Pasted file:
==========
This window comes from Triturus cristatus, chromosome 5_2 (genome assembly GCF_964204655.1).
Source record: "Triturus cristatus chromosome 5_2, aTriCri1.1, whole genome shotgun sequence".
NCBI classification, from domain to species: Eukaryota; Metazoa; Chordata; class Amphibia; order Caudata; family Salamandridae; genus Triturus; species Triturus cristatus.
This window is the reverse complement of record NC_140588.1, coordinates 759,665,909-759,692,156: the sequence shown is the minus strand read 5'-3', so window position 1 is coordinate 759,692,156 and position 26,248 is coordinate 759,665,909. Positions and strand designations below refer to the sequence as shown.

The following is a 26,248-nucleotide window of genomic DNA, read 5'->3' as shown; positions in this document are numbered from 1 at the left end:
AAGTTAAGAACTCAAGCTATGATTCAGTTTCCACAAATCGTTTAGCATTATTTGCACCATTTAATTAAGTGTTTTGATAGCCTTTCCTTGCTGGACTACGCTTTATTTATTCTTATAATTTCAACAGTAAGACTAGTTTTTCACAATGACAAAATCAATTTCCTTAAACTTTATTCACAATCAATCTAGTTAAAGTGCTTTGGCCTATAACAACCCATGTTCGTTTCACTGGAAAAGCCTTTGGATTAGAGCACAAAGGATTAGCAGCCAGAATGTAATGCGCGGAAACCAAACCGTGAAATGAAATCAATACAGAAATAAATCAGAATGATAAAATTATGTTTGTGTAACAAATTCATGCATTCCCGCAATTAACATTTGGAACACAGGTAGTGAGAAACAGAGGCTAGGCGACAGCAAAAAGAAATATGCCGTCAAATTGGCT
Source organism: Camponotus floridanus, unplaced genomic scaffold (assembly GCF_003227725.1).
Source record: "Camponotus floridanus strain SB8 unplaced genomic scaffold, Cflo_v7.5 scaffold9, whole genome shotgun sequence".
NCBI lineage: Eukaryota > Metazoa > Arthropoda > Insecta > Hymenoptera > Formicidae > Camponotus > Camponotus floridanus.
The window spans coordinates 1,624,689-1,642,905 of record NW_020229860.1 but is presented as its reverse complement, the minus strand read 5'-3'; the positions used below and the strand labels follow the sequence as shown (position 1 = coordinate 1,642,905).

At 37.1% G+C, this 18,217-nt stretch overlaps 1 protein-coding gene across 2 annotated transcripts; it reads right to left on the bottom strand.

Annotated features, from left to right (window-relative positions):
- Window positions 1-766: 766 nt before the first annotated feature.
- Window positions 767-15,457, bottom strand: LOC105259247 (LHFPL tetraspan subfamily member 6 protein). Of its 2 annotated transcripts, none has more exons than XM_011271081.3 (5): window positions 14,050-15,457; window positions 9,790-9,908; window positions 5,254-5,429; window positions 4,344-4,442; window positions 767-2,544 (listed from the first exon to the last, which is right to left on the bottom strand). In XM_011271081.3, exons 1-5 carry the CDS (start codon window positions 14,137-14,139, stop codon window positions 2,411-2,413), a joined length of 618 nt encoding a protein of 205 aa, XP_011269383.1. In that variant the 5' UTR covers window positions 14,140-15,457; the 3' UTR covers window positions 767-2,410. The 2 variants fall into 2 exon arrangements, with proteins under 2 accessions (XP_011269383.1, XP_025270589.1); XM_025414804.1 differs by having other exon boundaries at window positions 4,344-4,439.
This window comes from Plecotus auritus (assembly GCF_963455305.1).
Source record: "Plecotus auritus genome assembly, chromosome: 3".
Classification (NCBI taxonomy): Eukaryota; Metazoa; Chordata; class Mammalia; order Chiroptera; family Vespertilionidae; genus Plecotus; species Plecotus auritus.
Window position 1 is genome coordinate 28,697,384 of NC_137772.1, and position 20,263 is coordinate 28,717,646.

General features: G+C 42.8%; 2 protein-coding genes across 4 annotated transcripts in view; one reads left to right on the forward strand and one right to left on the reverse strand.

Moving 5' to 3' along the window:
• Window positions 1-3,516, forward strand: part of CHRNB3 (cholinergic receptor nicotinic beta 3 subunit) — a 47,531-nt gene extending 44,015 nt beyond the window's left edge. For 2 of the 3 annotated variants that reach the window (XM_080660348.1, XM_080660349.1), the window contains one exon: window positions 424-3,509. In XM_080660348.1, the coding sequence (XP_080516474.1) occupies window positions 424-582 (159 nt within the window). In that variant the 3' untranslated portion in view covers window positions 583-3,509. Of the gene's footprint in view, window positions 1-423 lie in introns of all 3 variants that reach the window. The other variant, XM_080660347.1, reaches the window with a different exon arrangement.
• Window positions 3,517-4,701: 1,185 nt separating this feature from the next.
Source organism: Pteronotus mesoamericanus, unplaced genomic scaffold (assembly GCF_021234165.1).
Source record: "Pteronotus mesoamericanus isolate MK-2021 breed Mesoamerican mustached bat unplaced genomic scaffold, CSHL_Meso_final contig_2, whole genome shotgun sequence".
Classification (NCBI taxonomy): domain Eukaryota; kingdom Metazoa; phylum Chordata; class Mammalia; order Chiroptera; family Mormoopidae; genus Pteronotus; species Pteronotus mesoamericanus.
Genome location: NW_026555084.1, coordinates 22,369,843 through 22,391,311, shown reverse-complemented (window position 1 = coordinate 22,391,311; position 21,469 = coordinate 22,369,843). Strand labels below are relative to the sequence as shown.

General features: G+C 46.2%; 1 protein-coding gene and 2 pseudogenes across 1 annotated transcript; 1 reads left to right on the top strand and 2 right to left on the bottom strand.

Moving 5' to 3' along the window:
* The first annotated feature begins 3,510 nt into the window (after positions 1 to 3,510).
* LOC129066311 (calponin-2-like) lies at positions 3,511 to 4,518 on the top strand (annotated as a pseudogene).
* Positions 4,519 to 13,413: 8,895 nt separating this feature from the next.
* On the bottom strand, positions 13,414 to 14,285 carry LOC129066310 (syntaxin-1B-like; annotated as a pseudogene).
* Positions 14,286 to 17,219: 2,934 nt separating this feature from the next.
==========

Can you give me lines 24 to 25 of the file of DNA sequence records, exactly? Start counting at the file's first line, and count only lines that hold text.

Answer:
Source record: "Pteronotus mesoamericanus isolate MK-2021 breed Mesoamerican mustached bat unplaced genomic scaffold, CSHL_Meso_final contig_2, whole genome shotgun sequence".
Classification (NCBI taxonomy): domain Eukaryota; kingdom Metazoa; phylum Chordata; class Mammalia; order Chiroptera; family Mormoopidae; genus Pteronotus; species Pteronotus mesoamericanus.